Boeing Commercial Airplanes president and CEO, Scott Carson, has said that the 787 Dreamliner programme is now on track to perform its first flight by the end of the second quarter.
"We think we've told you the truth and that we will fly in June. I would caution that 'June' could mean the first week of July or the third week of June. Weather could have an effect."
Speaking at a New York investor's conference, Carson said that the plane's supply chain "is sorting itself out in a hurry." He pointed out that Boeing had "taken advantage of the delays" to spend extra time on flight systems. This was likely to rule out further delays once flight-testing would start.
"We will have a more mature systems suite than we would have" without the delays, he said.
Carson also said that the manufacturer continued to push suppliers to increase efficiency. "To be candid, on the 787 we've learned some things we'd do differently," he said. "We still have a few challenges on fasteners and feed parts."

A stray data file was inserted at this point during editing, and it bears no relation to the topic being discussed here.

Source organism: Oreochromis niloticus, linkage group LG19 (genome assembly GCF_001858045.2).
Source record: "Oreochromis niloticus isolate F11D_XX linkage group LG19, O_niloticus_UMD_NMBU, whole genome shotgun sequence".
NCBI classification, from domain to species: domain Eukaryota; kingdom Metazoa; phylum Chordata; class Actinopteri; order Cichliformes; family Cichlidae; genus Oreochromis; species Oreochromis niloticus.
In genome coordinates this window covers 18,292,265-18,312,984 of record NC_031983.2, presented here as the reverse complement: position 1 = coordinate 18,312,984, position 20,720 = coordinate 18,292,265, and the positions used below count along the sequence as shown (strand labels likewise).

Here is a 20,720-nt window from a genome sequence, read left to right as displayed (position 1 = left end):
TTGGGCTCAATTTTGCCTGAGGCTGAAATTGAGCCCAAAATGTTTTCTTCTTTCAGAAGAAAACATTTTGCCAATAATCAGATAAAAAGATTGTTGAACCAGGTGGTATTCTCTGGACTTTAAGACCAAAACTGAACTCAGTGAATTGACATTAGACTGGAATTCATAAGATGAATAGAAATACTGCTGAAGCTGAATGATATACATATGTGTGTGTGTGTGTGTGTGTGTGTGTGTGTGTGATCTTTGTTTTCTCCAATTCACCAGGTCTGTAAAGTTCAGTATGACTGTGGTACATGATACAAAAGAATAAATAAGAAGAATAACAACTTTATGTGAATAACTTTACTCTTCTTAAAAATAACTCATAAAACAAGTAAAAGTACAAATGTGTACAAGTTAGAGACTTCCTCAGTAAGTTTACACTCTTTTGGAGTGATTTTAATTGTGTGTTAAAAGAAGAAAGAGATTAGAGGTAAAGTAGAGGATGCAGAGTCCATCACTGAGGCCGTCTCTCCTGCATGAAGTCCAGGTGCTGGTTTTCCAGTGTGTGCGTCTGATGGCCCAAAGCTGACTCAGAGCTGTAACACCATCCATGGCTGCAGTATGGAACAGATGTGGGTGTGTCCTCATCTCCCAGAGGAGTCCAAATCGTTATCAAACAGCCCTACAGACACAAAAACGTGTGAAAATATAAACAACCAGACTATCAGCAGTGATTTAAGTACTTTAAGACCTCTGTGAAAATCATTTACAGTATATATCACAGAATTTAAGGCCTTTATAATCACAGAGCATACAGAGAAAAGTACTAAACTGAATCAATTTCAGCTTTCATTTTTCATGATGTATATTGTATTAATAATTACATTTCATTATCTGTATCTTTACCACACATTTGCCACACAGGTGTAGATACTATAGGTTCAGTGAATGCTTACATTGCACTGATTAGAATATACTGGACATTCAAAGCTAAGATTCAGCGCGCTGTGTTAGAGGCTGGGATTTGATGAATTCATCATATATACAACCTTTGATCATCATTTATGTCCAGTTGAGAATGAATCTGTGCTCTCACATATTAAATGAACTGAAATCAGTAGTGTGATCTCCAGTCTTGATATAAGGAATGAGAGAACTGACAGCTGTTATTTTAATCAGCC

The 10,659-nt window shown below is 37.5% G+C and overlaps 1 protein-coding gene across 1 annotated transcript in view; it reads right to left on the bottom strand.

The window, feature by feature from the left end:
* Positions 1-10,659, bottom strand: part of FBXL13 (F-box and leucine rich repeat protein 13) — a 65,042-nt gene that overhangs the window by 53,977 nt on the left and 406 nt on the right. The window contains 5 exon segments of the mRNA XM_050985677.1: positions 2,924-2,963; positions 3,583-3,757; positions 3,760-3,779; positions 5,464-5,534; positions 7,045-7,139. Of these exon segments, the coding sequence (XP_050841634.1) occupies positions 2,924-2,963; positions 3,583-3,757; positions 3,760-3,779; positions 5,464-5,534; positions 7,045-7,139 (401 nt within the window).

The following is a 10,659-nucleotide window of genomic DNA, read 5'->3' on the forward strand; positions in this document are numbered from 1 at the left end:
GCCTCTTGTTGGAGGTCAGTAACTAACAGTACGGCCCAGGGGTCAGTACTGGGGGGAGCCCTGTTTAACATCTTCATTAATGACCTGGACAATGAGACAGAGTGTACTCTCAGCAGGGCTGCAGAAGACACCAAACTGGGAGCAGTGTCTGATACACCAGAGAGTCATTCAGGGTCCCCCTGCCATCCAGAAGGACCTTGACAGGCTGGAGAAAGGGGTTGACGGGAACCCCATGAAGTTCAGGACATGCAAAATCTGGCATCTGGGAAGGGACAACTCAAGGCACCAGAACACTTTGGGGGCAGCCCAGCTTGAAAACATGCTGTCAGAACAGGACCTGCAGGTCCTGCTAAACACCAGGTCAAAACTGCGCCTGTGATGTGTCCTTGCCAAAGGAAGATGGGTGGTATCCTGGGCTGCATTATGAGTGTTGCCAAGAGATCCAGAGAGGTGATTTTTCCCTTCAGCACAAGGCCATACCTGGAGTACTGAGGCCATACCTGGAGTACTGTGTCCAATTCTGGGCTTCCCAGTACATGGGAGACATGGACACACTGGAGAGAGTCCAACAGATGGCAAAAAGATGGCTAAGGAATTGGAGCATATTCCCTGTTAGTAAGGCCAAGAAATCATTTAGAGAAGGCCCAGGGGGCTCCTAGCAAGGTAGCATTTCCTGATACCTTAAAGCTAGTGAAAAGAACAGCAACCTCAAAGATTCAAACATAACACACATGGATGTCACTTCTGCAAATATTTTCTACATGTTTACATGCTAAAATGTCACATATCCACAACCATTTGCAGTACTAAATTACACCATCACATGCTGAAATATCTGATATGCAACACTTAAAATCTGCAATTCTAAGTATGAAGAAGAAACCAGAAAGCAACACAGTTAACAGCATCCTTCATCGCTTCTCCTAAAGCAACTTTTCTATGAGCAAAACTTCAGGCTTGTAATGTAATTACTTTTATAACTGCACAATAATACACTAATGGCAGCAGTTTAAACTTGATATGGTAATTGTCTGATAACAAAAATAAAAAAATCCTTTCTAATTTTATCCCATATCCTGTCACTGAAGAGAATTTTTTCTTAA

He said that the company had placed "experts in the field" to work at supplier sites to ensure progress.
Carson also said that the company was already shifting focus to large-scale production once initial deliveries of six aircraft were made to launch customer, Japanese airline, All Nippon Airways (ANA).
"Rapidly our focus is shifting from how you build those first six to what you do to get seven through 856 built," he explained. "There appears to be a very strong market demand to support a very high build rate. The first order of business is how capable the supply base is. . .We are driving hard on execution and the accountability that comes with that," Carson said.